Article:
DOCUMENT ESUME 04402 - B3474707] Improvements Needed in the Administration of the Army's Million-Mile Warranty on Trucks in Europe. PSAD-78-45; B-139743. December 8, 1977. 9 pp. + appendix (6 pp.). Report to Secretary, Department of Defense; by lchacd W. Gutmann, Directt r, Procurement and Systems Acquisitions Div. Issue Area: Federal Procurement of Goodsnd Services (1900). Contact: Procurement and Systems Acquisition Div. Budget Function: National Defense (050); National Defense: Department of Defense - Procurement Contracts (058!. Organization Concerned: Department of the Army: Army Tank-Automotive Materiel Readiness Comrand, Warren, MI; International Hervester Co. In 1972, the Army purchased from International Harvester Company 656 commercial-type truck tractors with a "ln-year or million-mile" warranty on selected components. %'he warranty covers both parts and labor and specifies that te contractor will provide replacement parts within 15 days after warranty determination. If such parts re not Frovided, the Army can procure the parts from other sources and obtain reimbursement from International Harvester. Findings/Conclusions: A review of the million-mile warranty by the Army Audit Agency in April 1975 reported many problems with the program. Two years later, the Army was still experiencing many of the same problems, including an average time lapse of about 228 days to receive replacement parts on approved warranty claims and the resolution of almost every disputed warranty claim in favor of the contractor. he U.S. Army Tank-Automotive Mate ''l Readiness Command agreed that it has been experiencing difficulties with the administration of this warranty and that the major problem has been the length of time International Harvester takes to replace warranted parts. The Command has recently taken several actions to improve warranty enforcement, support timeliness, and assure coordination with Army units in Euro-e. The replacement time has also been reduced from 228 to 90 days. It is extremely important that the Army develop procedures to ottain satisfactory eevice under such warrirties because the Army's future plans may require buying large numbers of commercial trucks; these trucks wil'a be covered by similar extended warranties, and it is likely that some of these trucks will be operated outside the United States. Recommendations: The Secretary of the Army should monitor the Ccaiand's progress in resolving these matters. If these actions do not produce an acceptable reFlacement time, the Army should consider stocking a limited number of replacement parts at Army epots in Europe. (Author/Sc) 0Q ~'~ _ a UNITED S TA TES -d. ('" :} - y GENERAL A CCOUNTING ()OFFI(CE Improvements Needed In The Administration Of The Army's Million-Mile Warranty On Trucks In Europe In 1972, the Army urchased 656 commer- cial-type truck tr.ctors with a "10 year or million-mile" warranty on selected compo nents. GAO found the Arinmy was experiencing difficulties in administering this warranty. The Army has taken corrective action, but because these difficulties persisted for several years, the Secretary of the Army shnuld monitor progress in resolving the difficulties. PSAC-78-45 DECEMBER 8, 1977 UNITED STATES GENERAL ACCOUNTING OFFICE i• •foWASHINGTON, D.C. 20548 PROCUJEM AND SIf rMs ACQUISITION DIVISION B-139743 The Honorable The Secretary of Defense Dear Mr. Secretary: The enclosed report summarizes the results of our review of the Department of the Army's "10-year or million-mile" warranty on trucks in Europe. This report contains a recommendation to the Secretary of the Army on pages 8 and 9. As you know, section 236 of the Legislative Reorganization Act of 1970 requires the head a Federal agency to submit a written statement on actions of taken on our recommendations to the Senate Committee on Governmental Affairs and the House Committee on Government Operations not later than 60 days after the date of the re- port and to the House and Senate committees on Appropriations with the agency's first request for appropriations made more than 60 days after the date of the report. We are sending copies of this report to the Secretary of the Army; the Administrator, Office of Federal Procurement Policy; and the Acting Director, Office of Management and Budget. Sincerely yours, R. W. Gutmann Director Enclosure GENERAL ACCOUNTING OFFICE IMPROVEMENTS NEEDED IN THE REPORT TO THE ADMINISTRATION OF THE ARMY'S SECRETARY OF DEFENSE MILLION-MILE WARRANTY ON TRUCKS IN EUROPE DIGEST The Tank-Automotive Materiel Readiness Command awarded n $8.1 million contract to Interna- tional Harvester Company on March 31, 1972, for the purchase of 656 5-ton truck tractors. These truck tractors, designated the F-2000D, were assigned to the Army's 37th Transporta- tion Group based in Kaiserslautern, Germany. The Goup is to operate a highway transport system and to provide combat support in an emergency. The contract extended the basic warranty cover- age on engines, transmissions, and rear axles to include corrective maintenance for a million miles or 10 years. The warranty covers !both parts and labor and specifies that International Harvester will provide replacement parts within 15 days after warranty determination. If such parts are not provided, the Army can procure the parts from other sources and obtain reim- bursement from International Harvester. The Army Audit Agency reviewed the million-mile warranty and reported in April 1975 (se p. 5) that -- the Army paid for many truck repairs and was not reimbursed because warranty claims were not submitted, -- claim rejections were not challenged although the rejections were not considered valid, and -- waiting periods for replacement parts have been abnormally long (periods of 100 to 20C days were not uncommon). Tu JeALt. Upon rmoval, the report tF~Shaulbenotedherei PSAD-78-45 i PSAD-78-45 Army officials in Europe agreed with the audit report and stated corrective action would be taken. Two years later, GAO found that the Army was still experiencing many of the same problems that Army auditors had reported. The problems still needing attention were: ---It was taking about 228 days to receive re- placement parts on approved warranty claims. "See p. 2) -- Disputed warranty claims were resolved in favor of the contractor in almost every instance. (See pp. 2 and 3) The U.S. Army Tank-Automotive Materiel Readi- ness Command agreed that it has been experienc- ing difficulties with the administration of this warranty and that the major problem has been the length of time International Harvester takes to replace warranted parts. The Command stated that it had recently taken several ac- tions to improve warranty enforcement, sup- port timeliness, and assure coordination with Army units in Europe. The Command also stated that the length of replacement time has been reduced from 228 to 90 days. (See app. I.) The Army initiated several corrective actions. These problems, nowever, have existed since at least April 1975 and are not new--timely parts replacement has been the subject of a great deal of recent correspondence between the Com- mand and the Army in Europe . We believe, therefore, that the Secretary of the Army should monitor the Command's progress in resolving these difficulties. If these actions do not produce an acceptable replacement tme, we suggest that the Army con- sider stocking a limited number of replacement parts at Army depots in Europe. It is extremely important that the Army develop procedures to obtain satisfactory service under ii sucn wairant!.es becaus;e (1) the Army's future plans may require buying larger numbers of commercial trucks, (2) these trucks will be covered by extended warranties similar to the warranty on the F-2000D, and (3) it is likely some of these trucks will be operated outside the United States. Tea Sheit Contents Page DIGEST i CHAPTER 1 INTRODUCTION 1 2 DIFFICULTIES WITH THE MILLION- MILE WARRANTY 2 Contractor replacement of warranted parts 2 TARCOM comments 2 Better coordination is needed between TARCOI and USAREUR 2 TARCOM commer s 3 3 OTHER OBSERVATIONS 5 IHC warranty review by the Army Audit Aency 5 TARCOM comments 5 Commercial repair of F-2000D truck engines 5 TARCOM comments 6 Our response 6 4 CONCLUSIONS, AGENCY COMMENTS, AND RE£COMMENDAT ION 8 Conclusions 8 Agency comments 8 Recommendation 8 APPENDIX I Agency comments dated October 17, 1977 10 ABBREVIATIONS GAO General Accounting Office IHC International Harvester Company TARCOM Tank-Autr notive Materiel Readiness Command U,'REUR United States Army, Europe CHAPTER INTRODUCTION While we were performing a followup review of our earlier report "Savings Expected from Better Use of Truck Warranties by Government Agencies," (PSAD-75-64, Mar. 20, 1975), we noted that the Army was experiencing difficulties with the administration and enforcement of its "million-mile or 10-year" warranty which covers certain commercial-type trucks used in Europe. We requested comments from the Tank-Automotive Materiel Readiness Command (TARCOM) on August 26, 1977, and TARCOM provided both oral and written comments n October 17, 1977. (See app. .) TARCOM awarded an $8.1 million contract to International Harvester Company (IHC) on March 31, 1972, for the urchase of 656 5-ton F-2000D truck tractors. These trucks ,lere assigned to the Army's 37th Transportation Group, located in Kaiserslautern, Germany. The Group is to operate a high- way transport system and to provide combat support in an emergency. The contract extended the basic warranty coverage on engines, transmissions, and rear axles to include corrective maintenance for 1 million miles or 10 years. The warranty covers both parts and labor ($8.20 per labor hour) and specifies that IHC will provide rplacement parts within 15 days after warranty determination, or the Army can procure the parts from other sources, repair the truck, and seek e- imbursement from IHC. This arrangement is generally called a billback agreement. The truck or component s accompanied by a description of the problem when it arrives at its Army maintenance cen- ter. A technical inspector examines the vehicle at the quality control section ant attempts to deterrnine the failure and the parts needed. The center's maintenance supervisor is notified if the inspecto.r determines the failure is caused by mlfunction of a warranted art. The supervisor prepares a suspected warranty claim and notifies the in-country IHC representative. The IHC representative examines the truck or component and approves or disapproves the warranty claim. IF the claim is approved, it is sent to the IHC home office for payent. The supervisor can accept the determination or disagree with the representative if the IHC representative disapproves the claim. Disputed warranty claims are sent to TARCOM for resolution. CHAPTER 2 DIFFICULTIES WITH THE MILLION-MILE WARRANTY CONTRACTOR REPLACEMENT OF WARRANTED PARTS It was taking about 228 days (range of 756 to to receive replacement parts from IHC on approved 34 daysi warranty claims. Army units in Germany, therefore, were ordering replacement parts through normal supply channels because it was taking so long to get replacement parts from IHC. TARCOM COMMENTS TARCOM agreed that IHC has taken excessive time replace warranted parts. TARCOM pointed out that to had problems such as parts not available due to IHC has strikes, lost shipments, and in some cases shipments returned to the United States from Germany. However, IHC performance has iproved during the past several months and delivery time was reduced to under 90 days. BETTER COORDINATION IS NEEDED BWEEN TARCOM AND USAREUR The Equipment Support Center, Kaiserslautern, sends its approved and/or disputed warranty claims to TARCOM does not advise the Center of the claims' TARCOM. status. The Center first learns of warranty claim status when it receives parts from IHC. The Cen.er had to send TARCOM followup notification many claims before all parts were received; up on to five no- tifications were necessary. Center officials pointed that the time taken to obtain these parts indicates out poor support provided by TARCOM in processing the the warranty claims. Center's The Center sent 13 disapproved claims to TARCOM for resolution. TARCOM closed eight of the claims for legal documentation to support ltigation. TARCOM lack of requested substantial data and supporting documentation to legally challenge IHC's position. In response. a logistics assist- ant at the USAREUR wrote TARCOM,: "Certainly, troop units using/supporting the 2000D do not want nor can afford to engage in an adminis- trative paperchase trying to obtain substantive evidence to support litigation; or would the JAG 2 office involve itself in a TARCOM/IHC warranty dispute; nor wa;J it be wholly practicable to send each failed part to TARCOM (or where directed) for analysis and evaluation * * *. What's needed is timely, authoritative resolution of warranty actions and providing the parts required." Center officials stated they did not have the necessary skilled people, metallu ical facilities, or legal expertise to develop the requested 'ata. As a result, after sending TARCOM two followups on the remaining five claims, the Center closed the claims because it believed TARCOM would again re- quest legal data and proof. The estimated value of the 13 disputed claims was about $10,000 for parts and $6,600 for labor (808 labor hours x $8.20). Center officials stated an additional seven claims disapproved by IHC were n forwarded to TAaCOM as disputes though the officials belie ad the disapprovals were question- able. These officials beli.vr; that previous TARCOM experi- ence showed that submission of the claims would be fruitless without irrefutable supporting evidence for litigation. It was pointed out that TARCOM has taken the position that "Statements of general nature regarding alleged opinions of various Equipment Support Center personnel or USATACOM Field Maintenance techni- cians do not provide grounds to challenge the IHC warranty denial." Center officials, however, maintain that it is generally a question of subjective expert mechanic opinion in disputed cases. DSAREUR officials believe they lack an effective appeal channel because of TARCOM's position and, therefore, muLt rely solely on the integrity of IC's representative to benefit from the warranty coverage. TARCOM COMMENTS TARCOM agrees that warranty disputes, except in one case, have favored IHC and that there has been a lack of understanding and coordination between the Center and TARCCM in the past. However, TARCOM does not feel there are currently problems in this regard. According to TARCOM there are no current cooperation problems between TARCOM and USAREUR or TARCOM and the 3 contractor. All personnel involved are cooperating to the fullest to resolve warranty claims. A recent check estab- lished that there are three approved warranty claims on hand at the Center for which parts have not been received. A spe- cial management procedure has been established for this vehi- cle that involves a weekly review of warranty status. TARCOM explained that it must be able to prove that the warranty terms were breached and if field elements are unable to provide positive data, i is limited in actions that can be taken. Statements by experts, while helpful, are not enough to pursue a warranty denial. If disagreements occur, often the most viable alternative is to return the parts to the United States for analysis, to be used for supportive evidence in litigation with IHC. 4 CHAPTER 3 OTHER OBSERVATIONS IHC WARRANTY REVIEW FY THE ARMY AUDIT AGENCY In 1974, the Army Audit Agency reviewed the IHC warranty on F-2000D trucks in Europe. The Audit Agency reported on April 30, 1975, that: -- The Army paid for many repairs on the IHC trucks and has not been reimbursed because warranty claims were not submitted. -- Claim rejections by IC's representative were not challenged, though rejections were not considered valid. -- Waiting periods for replacement parts have been abnormally long. Periods of 100 to 200 days are not uncommon. USAREUR agreed with the Audit Agency's findings and stated -- all disputed claims will be submitted to TARCOM for resolution, -- warranty-related problems will be documented and forwarded to TARCOM, and -- a eview of available work orders has caused the submission of many warranty claims. Our followup indicates the problems cited by the Army Audit Agency nave continued to exist and the proposed corrective action was not effective. TARCOM COMMENTS TARCOM has no comments on the extracts from the Army's audit report. No record exists that a copy of this report was provided to TARCOM. COMMERCIAL REPAIR OF F-2000D TRUCK ENGINES USAREUR headquarters contracted with the DAF Company (a Dutch firm) to rebuild 37 F-2000D truck engines. The first $ contract covered two engines to determine if DAF could rebuild F-2000D engines. A second contract was awarded for five engines because repair turnaround time at the Center was averaging 108 to 190 days. The longer turnaround time at the Center is caused by the time i takes t order and receive parts from the United States (i00 to 180 days). A third contract was awarded to DAF for 30 engineb on March 1, 1977. The DnF Corpany is located in Eindhoven, Holland, and 33 percent of its equity is owned by IHC. The latest contract specifies that engines will be rebuilt in 30 days unless a 12-day turnaround is requested. This contrasts sharply with IHC's performance in providing replacement parts to Army units under its warranty provisions. In addition, conditions of the contract provide that DAF personnel and/or the IHC representative will determine the cause of engine malfunctions at the DAF plant. If these officials find that the engine malfunctioned as a result of IHC-warranted conditions, parts and labor required to repair the malfunctioning item will be provided at no cost. All parts replaced during rebuild will be returned with the engine since the cause of engine malfunction will not be determined before shipment to DAF, and there will be no Army officials to observe the engine when it is disassembled. Parts returned with the engine will be visually inspected and a warranty claim submitted when appropriate. USAREUR officials agreed that under this arrangement visibility over warranty claims may be lost since Army personnel will no longer disassemble and analyze the probable cause of failure. However, these officials believe that this procedure is as effective as the previous experience the Center has had with TARCOM. TARCOM COMMENTS TARCOM was unaware of the contract between DAF and USAREUR involving the F-2000D truck engines. USAREUR has stated that a one-time contract was let for repair of 37 backlogged engines. USAREUR further states that a Center representative was present when the first seven engines were disassembled. OUR RESPONSE USAREUR states a representative was present for the disassembly of the first 7 engines; however, no mention was made of a representative being present at the disassembly of 6 the remaining 30 engines. This tends to support USAREUR's position at the time of our review that visibility over warranty claims would be reduced. 7 CHAPTER 4 CONCLUSIONS, AGENCY COMMENTS, AND RECOMMENDATION CONCLUSIONS The Army has not received full benefit from the warranty it procured because (1) IHC has not provided replacement parts within the agreed time and (2) TARCOM has not acted to re-- quire performance by IHC. The Army Audit Agency reported on these matters in April 1975 and proposed corrective action. The problem, however, continues to exist. Army units, there- fore, now order parts from normal supply channels when such parts should be obtained from IHC. In the case of the disputed claims, poor coordination and a lack of understanding or communications betwee TARCOM and USAREUR has effectively relieved IHC of liability. These conditions have caused a major problem with the availability of repair parts in Europe. Army readiness, therefore, could be affected because the 37th Transportation Group is to provide combat support in an emergency. A!GENCY COMMENTS TARCOM agreed that IHC has taken excessive time to replace warranted parts and that there has been a lack of understanding between USAREUR and TARCOM in the past. TARCOM stated the following actions were being taken: -- Frequent contacts are being made with IHC about warranty uppor t, especially the time IHC takes to supply replacement parts. -- A reconciliation of warranty claims was made and there are only three claims outstanding. -- A procedure has been instituted for a weekly review in detail on the status of warranty claim actions. TARCOM pointed out that the length of replacement time has been reduced from 228 days to 90 days and that IHC has not been relieved of liability. (See app. I.) RECOMMENDATION The Army has initiated several corrective actions. These problems, however, have existed since at least April 1975 and are not new--timely parts replacement has been the subject of a great deal of recent correspondence between TARCOM and USAREUR. We believe, therefore, that the Secretary of the Army should monitor TARCOM's progress i resolving these difficulties. If TARCOM's actions do not result in an acceptable replacement time, we suggest that the Army should consider stocking a limited number of replacement parts at Army depots in Europe. IHC should, of course, still supply the replacement parts to the Army. Such an agreement may be more cost effective than the current administrative costs being incurred by the Army and IHC on this warranty. It is extremely important that the Army rk out pro- cedures to obtain satisfactory service under such warranties because (1) the Army's future plans may require buying larger numbers of commercial trucks, (2) these trucks will be covered by extended warranties similar to the warranty on the F-2000D, and (3) it is likely that some of -hese trucks will be operated outside the United States. 9 APPENDIX I APPENDIX I DEPARTMEWT OF THE ARMY US ARMY TANK-AUtOMOTIVE MATERIEL REIAOINES COMMANO WARCRN, MICHIGAN 48090 DRSTA-M (NMP) Mr. John A. Rinko Assistant Director, Procurement and Acquisition Division US General Accounting Office Washington, DC 2548 Dear Mr. Rinko: Thank you for the opportunity of commentir.g on the proposed GAO letter to the Secretary of the Army concerning matters related to the million- mile or 10 year warranty covering trucks used in Europe. There have been difficulties with administration of this particular warranty, but I do not believe conditions are as bleak as indicated in your letter. The primary problem has been that contractor replacement of warranty parts has taken an excessive time to reach the user. We have taken several actions recently to improve warranty enforcement, timeliness of support, and to insure coordination with USAREUR elements, principally the Equipment Support Center in Kaiserslautern. Frequent contacts have been made with IHC concerning warranty support, especially repair parts replacemeint time. Significant improvement has been made in this area. Secondly, we have had a reconciliation with the Europe repair facility which has clarified some previous confusion concerning duplicate warranty control numbers a~nd as of 13 October 1977, there ere only three F-2000D claims for which repair par.s had not been received by the user. Further, we have instituted a procedure to review in detail, on a weekly basis, the status of warranty claims actions for this vehicle to include the exact status of parts shipments. 10 APPENDIX I APPENDIX I 17 OCT 1977 DRSTA-M (NMP) Mr. ohn A. Rlnko We believe that the Government is realizing a significant return from this warranty and with the intensified effort now in effect, future problems will be few and handled expeditiously. Our specific comments on the proposed letter are inclosed. Sincerely yours, 1 Incl HAROLD F. HARDIN, as Major Genera, USA Commanding 11 APPENDIX I TARCOM comments on GAO Draft Letter Report to Secretary of the Army - "MlLton-Mlle Warranty" coverin S5ton tucks in Europe. [See GAO note p. 151 TARCOM concurs that it has taken the contractor an excessive time to provide replacement parts. However, much improvement bas been made during the past several months and the average time has been reduced to under 90 days. As of 13 October 1977, there were only three claims for whicih replacement parts had not been provided. [See GAO note p. 15] TARCOM agrees that warranty dispute, except in orae case. have been resolved in favor c'e-C (See GAO note p. 15] 12 APPENDIX I APPENDIX [See GAO note p. 15] TARCOM concurs that there has been a lack of understanding and coordination in the past in some cases; however, there are currently no problems in this regard. 13 APPENDIX I APPENDIX I (See GAO note p. 15] Under terms of the contract, warranty determinations are made by the IC in-theatre technical representative. TARCOM is certainly willing to pursue any warranty that the user feels has been improperly denied. Statements by experts, while helpful, are nct enough with which to pursue a warranty denial. If disagreements occur, often thne: most viable alternative is to return the parts tc CONUS for analysis, which can be used for supportive evider=e in litigation with IHC. [See GAO note p. 151 TARCOM has no comments on the extracts from the AAA Report. No record exists that a copy of this report was provided TARCOM. A check with local AAA officials and DARCOM Headquarters was negative. 14 APPENDIX I APPENDIX I (See GAO note below] TARCOM was unaware of the contact between DAF and USAREUR involvi.ng the F-2000D Truck engines. USAREUR has stated that a one tme con- act was let for repair of 37 backlogged encines. USAREUR further statad that i representtive from the ESCK was present when Le first seven engines were disassembled. [See GAO note below] GAO note: Comments that do not pertain to thf final draft have been delted. (950412) 15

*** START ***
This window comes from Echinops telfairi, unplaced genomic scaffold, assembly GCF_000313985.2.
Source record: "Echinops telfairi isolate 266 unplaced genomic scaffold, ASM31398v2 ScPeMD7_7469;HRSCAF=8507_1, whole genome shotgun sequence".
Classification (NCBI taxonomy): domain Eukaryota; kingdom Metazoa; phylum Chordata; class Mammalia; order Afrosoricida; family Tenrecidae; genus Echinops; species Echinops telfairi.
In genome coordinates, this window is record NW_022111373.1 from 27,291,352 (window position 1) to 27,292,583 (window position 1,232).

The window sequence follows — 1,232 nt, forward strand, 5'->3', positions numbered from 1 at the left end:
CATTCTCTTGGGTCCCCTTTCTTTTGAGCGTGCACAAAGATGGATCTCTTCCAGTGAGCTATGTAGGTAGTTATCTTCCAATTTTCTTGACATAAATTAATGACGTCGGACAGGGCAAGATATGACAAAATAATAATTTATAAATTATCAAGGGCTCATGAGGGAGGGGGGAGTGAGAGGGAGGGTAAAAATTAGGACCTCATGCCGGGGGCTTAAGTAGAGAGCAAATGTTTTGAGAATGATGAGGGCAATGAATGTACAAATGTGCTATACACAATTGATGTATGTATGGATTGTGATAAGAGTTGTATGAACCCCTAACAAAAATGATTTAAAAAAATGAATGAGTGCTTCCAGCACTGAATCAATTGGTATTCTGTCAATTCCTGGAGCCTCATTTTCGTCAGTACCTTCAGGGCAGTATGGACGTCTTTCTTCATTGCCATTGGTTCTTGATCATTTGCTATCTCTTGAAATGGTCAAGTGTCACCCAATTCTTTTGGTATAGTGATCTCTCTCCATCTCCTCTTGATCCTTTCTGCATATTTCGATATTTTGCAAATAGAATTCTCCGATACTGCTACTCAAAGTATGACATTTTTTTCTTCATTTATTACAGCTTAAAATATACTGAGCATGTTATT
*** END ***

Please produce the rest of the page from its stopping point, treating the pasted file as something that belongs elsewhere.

Improvements Needed in the Administration of the Army's Million-Mile Warranty on Trucks in Europe
Published by the Government Accountability Office on 1977-12-08.
Below is a raw (and likely hideous) rendition of the original report. (PDF)